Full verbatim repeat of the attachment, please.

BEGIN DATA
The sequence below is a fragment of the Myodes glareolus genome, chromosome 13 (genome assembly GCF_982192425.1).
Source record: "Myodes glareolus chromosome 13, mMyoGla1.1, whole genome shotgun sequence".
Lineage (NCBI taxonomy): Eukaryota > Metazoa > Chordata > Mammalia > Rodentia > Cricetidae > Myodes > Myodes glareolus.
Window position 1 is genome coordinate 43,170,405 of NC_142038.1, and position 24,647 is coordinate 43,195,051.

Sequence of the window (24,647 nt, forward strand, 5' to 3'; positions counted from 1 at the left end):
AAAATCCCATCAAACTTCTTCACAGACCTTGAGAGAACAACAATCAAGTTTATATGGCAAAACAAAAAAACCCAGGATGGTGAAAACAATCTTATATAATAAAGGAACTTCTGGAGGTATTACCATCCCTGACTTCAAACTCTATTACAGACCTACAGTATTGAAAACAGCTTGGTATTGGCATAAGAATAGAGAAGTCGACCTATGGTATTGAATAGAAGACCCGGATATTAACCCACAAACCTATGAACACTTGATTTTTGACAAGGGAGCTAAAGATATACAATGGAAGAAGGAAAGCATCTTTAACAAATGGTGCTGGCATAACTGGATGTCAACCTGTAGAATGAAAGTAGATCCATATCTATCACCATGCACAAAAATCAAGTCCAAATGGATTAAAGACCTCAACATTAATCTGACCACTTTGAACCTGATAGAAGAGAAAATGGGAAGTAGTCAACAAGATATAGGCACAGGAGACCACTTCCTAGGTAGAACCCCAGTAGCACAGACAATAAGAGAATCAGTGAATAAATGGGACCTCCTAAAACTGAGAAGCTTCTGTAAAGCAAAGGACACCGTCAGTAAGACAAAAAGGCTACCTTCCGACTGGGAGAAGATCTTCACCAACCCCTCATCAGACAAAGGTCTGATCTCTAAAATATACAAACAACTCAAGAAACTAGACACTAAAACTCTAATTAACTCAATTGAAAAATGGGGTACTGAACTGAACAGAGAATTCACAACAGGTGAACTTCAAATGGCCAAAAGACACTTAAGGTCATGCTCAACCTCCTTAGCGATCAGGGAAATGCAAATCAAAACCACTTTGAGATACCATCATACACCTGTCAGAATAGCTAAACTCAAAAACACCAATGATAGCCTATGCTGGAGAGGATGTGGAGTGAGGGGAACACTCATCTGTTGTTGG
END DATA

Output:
The sequence below is a fragment of the Myodes glareolus genome, chromosome 13 (genome assembly GCF_982192425.1).
Source record: "Myodes glareolus chromosome 13, mMyoGla1.1, whole genome shotgun sequence".
Lineage (NCBI taxonomy): Eukaryota > Metazoa > Chordata > Mammalia > Rodentia > Cricetidae > Myodes > Myodes glareolus.
Window position 1 is genome coordinate 43,170,405 of NC_142038.1, and position 24,647 is coordinate 43,195,051.

Sequence of the window (24,647 nt, forward strand, 5' to 3'; positions counted from 1 at the left end):
AAAATCCCATCAAACTTCTTCACAGACCTTGAGAGAACAACAATCAAGTTTATATGGCAAAACAAAAAAACCCAGGATGGTGAAAACAATCTTATATAATAAAGGAACTTCTGGAGGTATTACCATCCCTGACTTCAAACTCTATTACAGACCTACAGTATTGAAAACAGCTTGGTATTGGCATAAGAATAGAGAAGTCGACCTATGGTATTGAATAGAAGACCCGGATATTAACCCACAAACCTATGAACACTTGATTTTTGACAAGGGAGCTAAAGATATACAATGGAAGAAGGAAAGCATCTTTAACAAATGGTGCTGGCATAACTGGATGTCAACCTGTAGAATGAAAGTAGATCCATATCTATCACCATGCACAAAAATCAAGTCCAAATGGATTAAAGACCTCAACATTAATCTGACCACTTTGAACCTGATAGAAGAGAAAATGGGAAGTAGTCAACAAGATATAGGCACAGGAGACCACTTCCTAGGTAGAACCCCAGTAGCACAGACAATAAGAGAATCAGTGAATAAATGGGACCTCCTAAAACTGAGAAGCTTCTGTAAAGCAAAGGACACCGTCAGTAAGACAAAAAGGCTACCTTCCGACTGGGAGAAGATCTTCACCAACCCCTCATCAGACAAAGGTCTGATCTCTAAAATATACAAACAACTCAAGAAACTAGACACTAAAACTCTAATTAACTCAATTGAAAAATGGGGTACTGAACTGAACAGAGAATTCACAACAGGTGAACTTCAAATGGCCAAAAGACACTTAAGGTCATGCTCAACCTCCTTAGCGATCAGGGAAATGCAAATCAAAACCACTTTGAGATACCATCATACACCTGTCAGAATAGCTAAACTCAAAAACACCAATGATAGCCTATGCTGGAGAGGATGTGGAGTGAGGGGAACACTCATCTGTTGTTGG